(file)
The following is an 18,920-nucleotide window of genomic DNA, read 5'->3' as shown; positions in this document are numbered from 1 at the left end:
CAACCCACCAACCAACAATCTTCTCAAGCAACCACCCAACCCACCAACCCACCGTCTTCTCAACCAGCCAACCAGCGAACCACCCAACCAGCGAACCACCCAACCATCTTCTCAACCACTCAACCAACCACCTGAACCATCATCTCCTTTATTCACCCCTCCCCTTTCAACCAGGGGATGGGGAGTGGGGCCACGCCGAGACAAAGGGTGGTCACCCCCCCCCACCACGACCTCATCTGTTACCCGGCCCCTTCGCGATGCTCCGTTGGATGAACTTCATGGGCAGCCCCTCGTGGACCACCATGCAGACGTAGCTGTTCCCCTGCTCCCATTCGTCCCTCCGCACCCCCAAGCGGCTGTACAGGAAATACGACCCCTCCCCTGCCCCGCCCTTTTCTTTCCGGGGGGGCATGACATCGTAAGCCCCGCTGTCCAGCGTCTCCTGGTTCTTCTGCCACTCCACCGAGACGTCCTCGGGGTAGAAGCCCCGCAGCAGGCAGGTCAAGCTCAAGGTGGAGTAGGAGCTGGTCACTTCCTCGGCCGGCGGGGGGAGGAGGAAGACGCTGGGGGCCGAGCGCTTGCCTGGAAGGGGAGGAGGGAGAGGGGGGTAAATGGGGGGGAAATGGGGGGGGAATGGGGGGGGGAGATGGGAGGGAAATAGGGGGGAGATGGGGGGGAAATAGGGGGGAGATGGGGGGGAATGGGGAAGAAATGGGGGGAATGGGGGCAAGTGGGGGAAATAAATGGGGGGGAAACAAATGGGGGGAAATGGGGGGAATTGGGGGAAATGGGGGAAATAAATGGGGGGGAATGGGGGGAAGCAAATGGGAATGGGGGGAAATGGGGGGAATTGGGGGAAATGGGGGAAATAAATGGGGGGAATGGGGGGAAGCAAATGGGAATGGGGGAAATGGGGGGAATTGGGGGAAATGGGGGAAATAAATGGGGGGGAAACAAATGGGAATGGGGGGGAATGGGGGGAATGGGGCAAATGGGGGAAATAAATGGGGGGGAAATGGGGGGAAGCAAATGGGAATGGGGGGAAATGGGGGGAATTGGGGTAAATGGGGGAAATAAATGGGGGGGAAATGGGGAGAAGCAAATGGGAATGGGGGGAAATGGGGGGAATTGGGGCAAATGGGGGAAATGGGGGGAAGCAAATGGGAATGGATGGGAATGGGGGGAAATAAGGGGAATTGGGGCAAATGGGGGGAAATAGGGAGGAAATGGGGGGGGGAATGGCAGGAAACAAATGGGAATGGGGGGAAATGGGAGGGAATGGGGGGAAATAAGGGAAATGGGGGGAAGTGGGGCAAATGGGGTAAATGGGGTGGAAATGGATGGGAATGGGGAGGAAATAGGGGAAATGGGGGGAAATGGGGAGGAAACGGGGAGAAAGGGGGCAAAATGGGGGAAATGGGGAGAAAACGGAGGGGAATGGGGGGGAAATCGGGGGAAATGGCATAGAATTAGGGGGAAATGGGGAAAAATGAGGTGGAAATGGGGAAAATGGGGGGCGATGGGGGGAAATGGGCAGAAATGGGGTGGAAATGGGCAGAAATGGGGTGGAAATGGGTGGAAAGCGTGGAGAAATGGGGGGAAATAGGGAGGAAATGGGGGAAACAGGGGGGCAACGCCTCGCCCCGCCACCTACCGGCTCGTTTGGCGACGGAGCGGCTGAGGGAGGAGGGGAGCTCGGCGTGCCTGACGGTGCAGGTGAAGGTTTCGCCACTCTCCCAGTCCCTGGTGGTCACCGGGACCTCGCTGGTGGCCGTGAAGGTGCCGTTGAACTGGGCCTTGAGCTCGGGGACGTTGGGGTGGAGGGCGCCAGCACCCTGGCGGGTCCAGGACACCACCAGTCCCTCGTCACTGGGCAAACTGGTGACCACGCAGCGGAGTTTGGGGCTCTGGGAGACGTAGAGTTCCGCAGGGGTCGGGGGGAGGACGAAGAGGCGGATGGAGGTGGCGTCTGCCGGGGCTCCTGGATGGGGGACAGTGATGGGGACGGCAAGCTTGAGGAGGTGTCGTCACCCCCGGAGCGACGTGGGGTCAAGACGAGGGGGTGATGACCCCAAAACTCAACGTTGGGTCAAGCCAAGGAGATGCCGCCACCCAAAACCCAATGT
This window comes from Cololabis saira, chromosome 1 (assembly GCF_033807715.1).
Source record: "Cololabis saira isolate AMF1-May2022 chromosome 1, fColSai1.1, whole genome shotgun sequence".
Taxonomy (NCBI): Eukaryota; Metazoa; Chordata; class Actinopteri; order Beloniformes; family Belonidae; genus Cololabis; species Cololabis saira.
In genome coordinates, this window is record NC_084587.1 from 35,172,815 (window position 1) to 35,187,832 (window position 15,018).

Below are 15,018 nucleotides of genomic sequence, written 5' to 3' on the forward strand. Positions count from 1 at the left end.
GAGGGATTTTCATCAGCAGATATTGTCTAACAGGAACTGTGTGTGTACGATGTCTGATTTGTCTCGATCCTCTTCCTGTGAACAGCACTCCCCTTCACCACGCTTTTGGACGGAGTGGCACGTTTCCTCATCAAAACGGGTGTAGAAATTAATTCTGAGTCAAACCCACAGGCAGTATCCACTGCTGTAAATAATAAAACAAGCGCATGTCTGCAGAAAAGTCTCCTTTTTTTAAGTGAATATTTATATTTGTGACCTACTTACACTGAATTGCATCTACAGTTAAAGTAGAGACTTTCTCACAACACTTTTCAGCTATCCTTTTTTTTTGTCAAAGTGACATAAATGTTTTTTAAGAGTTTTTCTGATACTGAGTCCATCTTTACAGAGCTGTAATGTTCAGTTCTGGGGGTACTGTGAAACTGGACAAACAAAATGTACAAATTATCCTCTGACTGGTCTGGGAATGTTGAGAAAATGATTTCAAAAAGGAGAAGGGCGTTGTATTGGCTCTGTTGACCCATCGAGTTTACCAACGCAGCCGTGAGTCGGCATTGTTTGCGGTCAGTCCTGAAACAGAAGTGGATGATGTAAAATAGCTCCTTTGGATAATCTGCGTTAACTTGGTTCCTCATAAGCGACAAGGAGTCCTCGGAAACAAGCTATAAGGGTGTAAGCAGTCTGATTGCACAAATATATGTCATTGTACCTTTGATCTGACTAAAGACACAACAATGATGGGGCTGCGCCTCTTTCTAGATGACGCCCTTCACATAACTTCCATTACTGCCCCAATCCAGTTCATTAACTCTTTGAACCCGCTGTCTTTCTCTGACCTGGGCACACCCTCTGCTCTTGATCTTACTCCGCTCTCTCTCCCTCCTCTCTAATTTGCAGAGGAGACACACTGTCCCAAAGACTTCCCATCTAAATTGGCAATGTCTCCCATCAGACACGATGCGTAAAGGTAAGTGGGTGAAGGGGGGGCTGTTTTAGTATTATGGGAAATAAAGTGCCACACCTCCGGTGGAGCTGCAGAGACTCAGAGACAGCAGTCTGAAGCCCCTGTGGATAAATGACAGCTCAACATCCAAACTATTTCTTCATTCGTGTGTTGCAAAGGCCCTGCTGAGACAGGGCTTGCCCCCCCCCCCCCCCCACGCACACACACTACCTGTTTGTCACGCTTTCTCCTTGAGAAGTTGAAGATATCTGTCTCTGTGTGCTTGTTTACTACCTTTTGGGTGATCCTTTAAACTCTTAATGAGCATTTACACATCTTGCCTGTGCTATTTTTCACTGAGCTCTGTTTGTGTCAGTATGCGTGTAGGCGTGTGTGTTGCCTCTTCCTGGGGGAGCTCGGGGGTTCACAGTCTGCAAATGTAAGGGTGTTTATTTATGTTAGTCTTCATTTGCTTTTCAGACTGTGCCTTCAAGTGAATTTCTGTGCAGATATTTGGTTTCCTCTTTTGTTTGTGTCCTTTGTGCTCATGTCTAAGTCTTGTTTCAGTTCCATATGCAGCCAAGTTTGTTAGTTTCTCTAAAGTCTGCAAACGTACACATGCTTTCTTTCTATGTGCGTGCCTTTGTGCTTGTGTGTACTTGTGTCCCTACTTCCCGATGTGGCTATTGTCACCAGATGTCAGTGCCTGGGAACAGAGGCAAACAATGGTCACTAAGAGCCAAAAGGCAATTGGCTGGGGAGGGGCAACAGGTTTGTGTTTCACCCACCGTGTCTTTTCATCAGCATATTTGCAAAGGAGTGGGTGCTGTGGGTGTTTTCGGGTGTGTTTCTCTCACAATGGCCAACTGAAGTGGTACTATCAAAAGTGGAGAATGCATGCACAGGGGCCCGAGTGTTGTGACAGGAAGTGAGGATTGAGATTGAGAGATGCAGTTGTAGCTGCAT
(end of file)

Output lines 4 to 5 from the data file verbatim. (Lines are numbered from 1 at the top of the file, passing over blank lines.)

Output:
Source record: "Cololabis saira isolate AMF1-May2022 chromosome 1, fColSai1.1, whole genome shotgun sequence".
Taxonomy (NCBI): Eukaryota; Metazoa; Chordata; class Actinopteri; order Beloniformes; family Belonidae; genus Cololabis; species Cololabis saira.